SHEPHERD Dan Jones and his young family have moved in to their ‘dream farm’, the National Trust’s £1 million Parc Farm on the Great Orme, North Wales.
A new podcast series from the National Trust unravels Europe’s influence on our nation through the ages revealing the continental roots that lie buried in locations from Neolithic Avebury ring to modernist Hampstead.
Over ten weeks starting on 24 October, award-winning historian and broadcaster, Bettany Hughes, will explore National Trust sites and uncover their cosmopolitan histories, revealing their links to the wider world in ten 20 minute programmes. Continue reading
A £7.1 million appeal has been launched today by the National Trust to reinvigorate the legacy of one of Britain’s greatest statesmen – Sir Winston Churchill – and to acquire hundreds of historic and personal objects that belonged to him at his home, Chartwell in Kent.
It is fifty years since Chartwell, his family home, was opened to the public. The conservation charity is using this anniversary focus to call on its members, supporters, charitable institutions and public bodies to help reach its appeal target and ensure Churchill’s story resonates with future generations.
Amy Liptrot’s debut book was named winner of the prestigious award for nature writing at a special event at BBC Countryfile Live this afternoon.
The Outrun, her account of reconnecting with her native Orkney, beat five other titles to win the Wainwright Golden Beer Prize.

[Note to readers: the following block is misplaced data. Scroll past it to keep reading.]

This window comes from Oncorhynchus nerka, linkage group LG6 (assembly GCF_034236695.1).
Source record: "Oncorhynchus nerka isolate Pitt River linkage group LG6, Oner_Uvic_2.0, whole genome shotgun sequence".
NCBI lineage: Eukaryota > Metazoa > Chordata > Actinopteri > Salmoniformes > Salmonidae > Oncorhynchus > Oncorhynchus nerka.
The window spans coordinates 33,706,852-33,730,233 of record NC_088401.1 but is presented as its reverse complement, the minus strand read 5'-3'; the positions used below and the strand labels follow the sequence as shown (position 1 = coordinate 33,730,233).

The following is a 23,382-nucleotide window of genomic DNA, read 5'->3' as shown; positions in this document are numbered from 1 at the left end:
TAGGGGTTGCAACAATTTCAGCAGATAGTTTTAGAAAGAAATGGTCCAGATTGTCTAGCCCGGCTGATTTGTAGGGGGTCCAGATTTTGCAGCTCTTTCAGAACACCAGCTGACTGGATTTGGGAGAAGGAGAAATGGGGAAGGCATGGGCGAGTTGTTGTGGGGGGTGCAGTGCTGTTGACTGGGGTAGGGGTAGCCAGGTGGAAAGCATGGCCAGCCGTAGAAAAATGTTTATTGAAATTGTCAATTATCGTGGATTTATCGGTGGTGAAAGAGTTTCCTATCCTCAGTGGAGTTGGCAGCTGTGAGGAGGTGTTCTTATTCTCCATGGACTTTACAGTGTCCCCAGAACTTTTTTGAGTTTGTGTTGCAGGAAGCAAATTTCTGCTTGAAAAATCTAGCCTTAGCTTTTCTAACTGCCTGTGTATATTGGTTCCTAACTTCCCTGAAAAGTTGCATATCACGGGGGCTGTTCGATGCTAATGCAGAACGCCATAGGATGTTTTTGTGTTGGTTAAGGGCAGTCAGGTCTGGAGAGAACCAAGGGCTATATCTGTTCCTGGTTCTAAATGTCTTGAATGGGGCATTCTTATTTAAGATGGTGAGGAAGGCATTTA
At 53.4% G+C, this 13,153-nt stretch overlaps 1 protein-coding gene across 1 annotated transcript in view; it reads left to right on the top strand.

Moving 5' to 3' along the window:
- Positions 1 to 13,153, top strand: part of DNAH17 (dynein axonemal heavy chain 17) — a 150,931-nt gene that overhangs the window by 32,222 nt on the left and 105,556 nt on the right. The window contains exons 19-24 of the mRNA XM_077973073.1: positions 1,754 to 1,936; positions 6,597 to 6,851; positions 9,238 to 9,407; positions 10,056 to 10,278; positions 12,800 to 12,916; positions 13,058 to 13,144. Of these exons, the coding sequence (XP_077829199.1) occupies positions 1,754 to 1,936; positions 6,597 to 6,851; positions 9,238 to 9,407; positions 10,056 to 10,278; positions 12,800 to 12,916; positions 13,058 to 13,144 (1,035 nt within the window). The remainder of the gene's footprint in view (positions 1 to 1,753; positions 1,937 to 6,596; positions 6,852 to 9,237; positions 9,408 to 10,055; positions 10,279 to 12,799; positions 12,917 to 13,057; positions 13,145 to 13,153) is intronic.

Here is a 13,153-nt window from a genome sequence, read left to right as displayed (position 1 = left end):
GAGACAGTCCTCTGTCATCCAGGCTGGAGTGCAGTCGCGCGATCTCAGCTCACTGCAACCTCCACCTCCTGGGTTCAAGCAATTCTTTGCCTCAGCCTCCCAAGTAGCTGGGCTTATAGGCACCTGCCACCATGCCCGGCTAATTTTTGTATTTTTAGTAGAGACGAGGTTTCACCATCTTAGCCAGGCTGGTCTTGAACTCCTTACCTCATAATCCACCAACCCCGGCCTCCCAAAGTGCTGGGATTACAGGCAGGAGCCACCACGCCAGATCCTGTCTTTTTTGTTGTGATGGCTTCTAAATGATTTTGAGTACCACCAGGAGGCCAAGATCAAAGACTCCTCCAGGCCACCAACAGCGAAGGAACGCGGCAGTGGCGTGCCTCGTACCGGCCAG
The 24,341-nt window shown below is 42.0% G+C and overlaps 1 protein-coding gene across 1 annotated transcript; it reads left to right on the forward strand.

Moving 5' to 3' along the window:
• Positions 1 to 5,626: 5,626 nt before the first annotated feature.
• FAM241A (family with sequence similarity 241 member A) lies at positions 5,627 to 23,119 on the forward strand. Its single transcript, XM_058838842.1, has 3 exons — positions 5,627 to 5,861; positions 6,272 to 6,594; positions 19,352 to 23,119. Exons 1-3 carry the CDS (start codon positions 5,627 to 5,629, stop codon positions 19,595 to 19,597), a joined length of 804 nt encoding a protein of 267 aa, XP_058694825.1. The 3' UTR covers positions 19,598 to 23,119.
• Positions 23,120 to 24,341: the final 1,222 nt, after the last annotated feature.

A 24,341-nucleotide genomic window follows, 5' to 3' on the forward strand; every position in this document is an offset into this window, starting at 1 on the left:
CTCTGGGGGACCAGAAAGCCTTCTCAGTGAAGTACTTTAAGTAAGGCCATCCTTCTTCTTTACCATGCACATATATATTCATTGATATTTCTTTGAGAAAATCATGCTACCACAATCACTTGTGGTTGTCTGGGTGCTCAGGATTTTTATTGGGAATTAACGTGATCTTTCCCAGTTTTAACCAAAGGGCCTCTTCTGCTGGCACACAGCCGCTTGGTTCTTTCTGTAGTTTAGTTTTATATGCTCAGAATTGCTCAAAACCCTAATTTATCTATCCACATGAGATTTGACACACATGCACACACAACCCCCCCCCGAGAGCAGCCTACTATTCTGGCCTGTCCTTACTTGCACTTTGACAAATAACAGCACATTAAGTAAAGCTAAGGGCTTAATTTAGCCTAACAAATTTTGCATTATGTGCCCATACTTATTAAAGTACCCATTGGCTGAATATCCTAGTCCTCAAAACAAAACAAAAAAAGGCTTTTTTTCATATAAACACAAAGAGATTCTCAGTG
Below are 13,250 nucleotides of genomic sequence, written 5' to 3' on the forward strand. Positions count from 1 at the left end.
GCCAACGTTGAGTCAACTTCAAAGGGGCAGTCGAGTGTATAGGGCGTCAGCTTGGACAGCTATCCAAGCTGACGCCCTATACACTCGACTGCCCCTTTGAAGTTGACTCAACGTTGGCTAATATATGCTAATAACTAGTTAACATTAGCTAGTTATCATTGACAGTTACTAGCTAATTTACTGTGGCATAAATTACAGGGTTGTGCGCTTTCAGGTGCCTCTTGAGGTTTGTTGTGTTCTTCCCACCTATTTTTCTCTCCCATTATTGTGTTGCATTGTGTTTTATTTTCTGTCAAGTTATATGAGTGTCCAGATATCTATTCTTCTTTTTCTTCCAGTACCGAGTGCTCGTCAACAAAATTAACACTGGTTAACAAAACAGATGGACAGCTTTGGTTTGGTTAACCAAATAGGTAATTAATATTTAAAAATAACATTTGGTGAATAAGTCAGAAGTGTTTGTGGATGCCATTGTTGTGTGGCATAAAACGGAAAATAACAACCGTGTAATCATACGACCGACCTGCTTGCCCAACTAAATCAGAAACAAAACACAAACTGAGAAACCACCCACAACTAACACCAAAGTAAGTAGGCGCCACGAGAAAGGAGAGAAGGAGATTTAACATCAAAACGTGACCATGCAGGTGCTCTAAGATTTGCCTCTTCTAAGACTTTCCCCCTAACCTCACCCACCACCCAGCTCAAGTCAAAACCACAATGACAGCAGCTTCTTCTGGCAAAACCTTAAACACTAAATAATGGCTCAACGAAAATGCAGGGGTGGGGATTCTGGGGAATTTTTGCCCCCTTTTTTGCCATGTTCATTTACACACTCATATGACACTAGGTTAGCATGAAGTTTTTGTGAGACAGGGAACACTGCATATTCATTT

As the nation celebrates National Parks Week (25-31 July), National Trust rangers have called in helicopter support to carry out essential conservation work on footpaths on Corn Du, the second highest peak in the Brecon Beacons National Park, South Wales.
Over two days earlier this month a fuel-efficient SD2 Squirrel helicopter flew 160 tonnes of local sandstone to rangers on Corn Du. One tonne of this ‘scalping’ stone will cover around two metres of footpath.
An estimated 300,000 people visit National Trust places in the Brecon Beacons every year. By regularly repairing footpaths, rangers from the conservation charity help minimise soil erosion on the hill and prevent damage to the rare plants that grow on the hillside, such as Purple Saxifrage, the most southerly arctic-alpine plant in Britain.
The National Trust cares for over 3,300 hectares (8,200 acres) and 43 miles of path in the Welsh National Park, including southern Britain’s highest mountain, Pen-y-Fan. Continue reading